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[Texmacs-dev] nogencc-11 and TeXmacs-misc

From: David Allouche
Subject: [Texmacs-dev] nogencc-11 and TeXmacs-misc
Date: Fri, 17 May 2002 10:45:42 +0200

New this version:

    Synched with TeXmacs-

    Restored H convenience macro in hashmap.cc and
    hashmap_extra.cc because Joris has feelings against that

    Added a bit of makefile logic to avoid using the dirty (and
    stupid) "src/makefile-nodeps" trick. Dependences analysis is
    no longer required for compilation.

    Improved factorization of src/makefile.

Tarballs are available at;

I had a look at the TeXmacs-misc stuff. It is very problematic, because 
the use of the -frepo option is not really compatible with the library 
based build used previously, and on which the TeXmacs-misc build depends.

I have selected two solutions which are not too ugly:

 1. Use implicit (and duplicate) template instanciation for static
    libraries. That way the libraries would be readily usable by
    testing tools, but they will not be useful for building TeXmacs,
    and will have to be built in a separate object directory.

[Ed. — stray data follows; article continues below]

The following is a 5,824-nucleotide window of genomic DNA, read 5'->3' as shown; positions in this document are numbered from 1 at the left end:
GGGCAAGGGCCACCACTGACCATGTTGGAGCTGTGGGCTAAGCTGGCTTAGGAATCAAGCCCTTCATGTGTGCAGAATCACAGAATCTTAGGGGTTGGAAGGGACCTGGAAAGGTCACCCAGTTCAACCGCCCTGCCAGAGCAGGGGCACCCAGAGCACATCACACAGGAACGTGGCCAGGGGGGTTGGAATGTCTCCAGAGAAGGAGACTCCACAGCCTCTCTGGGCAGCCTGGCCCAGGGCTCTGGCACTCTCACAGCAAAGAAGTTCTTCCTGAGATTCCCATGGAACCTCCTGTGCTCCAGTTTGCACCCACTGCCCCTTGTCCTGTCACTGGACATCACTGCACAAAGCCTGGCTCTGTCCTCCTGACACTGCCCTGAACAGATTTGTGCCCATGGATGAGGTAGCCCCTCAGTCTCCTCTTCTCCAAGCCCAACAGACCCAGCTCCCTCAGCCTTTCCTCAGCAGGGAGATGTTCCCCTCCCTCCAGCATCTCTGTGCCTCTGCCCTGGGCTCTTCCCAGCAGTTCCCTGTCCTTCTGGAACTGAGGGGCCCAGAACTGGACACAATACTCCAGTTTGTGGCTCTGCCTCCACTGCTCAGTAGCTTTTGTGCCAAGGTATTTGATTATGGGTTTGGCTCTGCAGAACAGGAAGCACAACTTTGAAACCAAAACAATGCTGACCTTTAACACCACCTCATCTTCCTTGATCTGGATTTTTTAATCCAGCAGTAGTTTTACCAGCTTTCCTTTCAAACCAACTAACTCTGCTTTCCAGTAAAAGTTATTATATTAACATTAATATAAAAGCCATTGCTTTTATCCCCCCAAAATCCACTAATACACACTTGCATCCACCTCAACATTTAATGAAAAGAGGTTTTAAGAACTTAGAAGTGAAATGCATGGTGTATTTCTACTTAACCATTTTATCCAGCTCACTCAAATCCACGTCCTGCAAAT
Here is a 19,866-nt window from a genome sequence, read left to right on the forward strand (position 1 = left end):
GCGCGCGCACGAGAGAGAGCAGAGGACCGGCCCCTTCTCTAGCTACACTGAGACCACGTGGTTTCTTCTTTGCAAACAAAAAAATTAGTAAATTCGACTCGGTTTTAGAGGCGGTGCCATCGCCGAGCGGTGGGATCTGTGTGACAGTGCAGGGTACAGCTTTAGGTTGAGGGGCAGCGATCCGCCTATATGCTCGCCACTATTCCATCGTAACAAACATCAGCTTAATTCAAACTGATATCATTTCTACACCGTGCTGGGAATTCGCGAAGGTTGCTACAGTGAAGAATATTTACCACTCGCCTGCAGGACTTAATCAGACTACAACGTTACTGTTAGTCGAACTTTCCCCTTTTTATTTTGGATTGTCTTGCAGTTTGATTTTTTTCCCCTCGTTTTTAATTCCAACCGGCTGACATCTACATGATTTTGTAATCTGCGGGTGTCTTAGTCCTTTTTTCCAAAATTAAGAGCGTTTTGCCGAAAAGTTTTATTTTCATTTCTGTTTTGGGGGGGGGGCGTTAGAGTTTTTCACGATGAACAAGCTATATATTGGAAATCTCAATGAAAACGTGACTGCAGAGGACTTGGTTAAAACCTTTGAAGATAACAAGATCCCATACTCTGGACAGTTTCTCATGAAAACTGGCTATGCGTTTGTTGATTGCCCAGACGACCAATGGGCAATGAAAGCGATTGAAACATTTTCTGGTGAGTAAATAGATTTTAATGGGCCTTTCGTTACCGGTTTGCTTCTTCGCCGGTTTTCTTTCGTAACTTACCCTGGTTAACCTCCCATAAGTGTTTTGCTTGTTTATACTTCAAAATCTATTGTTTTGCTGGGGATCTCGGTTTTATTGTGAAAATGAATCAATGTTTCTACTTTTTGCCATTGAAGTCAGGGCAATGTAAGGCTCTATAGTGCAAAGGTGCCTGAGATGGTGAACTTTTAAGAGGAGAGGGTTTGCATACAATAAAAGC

2. Let the TeXmacs-misc makefiles recompile the TeXmacs objects with
    template repositories (-frepo). Since the repository is different
    for each test program, each will have to be compiled in a
    different Object directory. The global compile time would be
    greater, but individual incremental recompilation would generally
    be faster. Individual incremental recompilation is what is
    critical to the developper.

If the solutions 2 is chosen, it would be much simpler to incorporate
the TeXmacs-misc source tree in the main TeXmacs source tree. That way
there would be not need to either:

 -- Duplicate makefile code in TeXmacs and TeXmacs-misc for
    object aggregation and include paths of TeXmacs objects. That
    approach would make the TeXmacs-misc distribution more fragile by
    creating hidden dependences.

 -- Including the TeXmacs/src makefile in the TeXmacs-misc/src
    makefile. Which would require additional complication in the
    former to make it location independant, or hacks in the latter to
    let included rules operate in an alien context.

Is there any good reason not to incorporate TeXmacs-misc in the main 
TeXmacs source distribution, apart for avoiding a 7% increase in archive 

Not only it would make my job simpler, but it would also considerably 
increase the visibility of these test tools. That is important because 
that would probably make it easier for most of us to understand those 
parts of TeXmacs.

                                  -- David --

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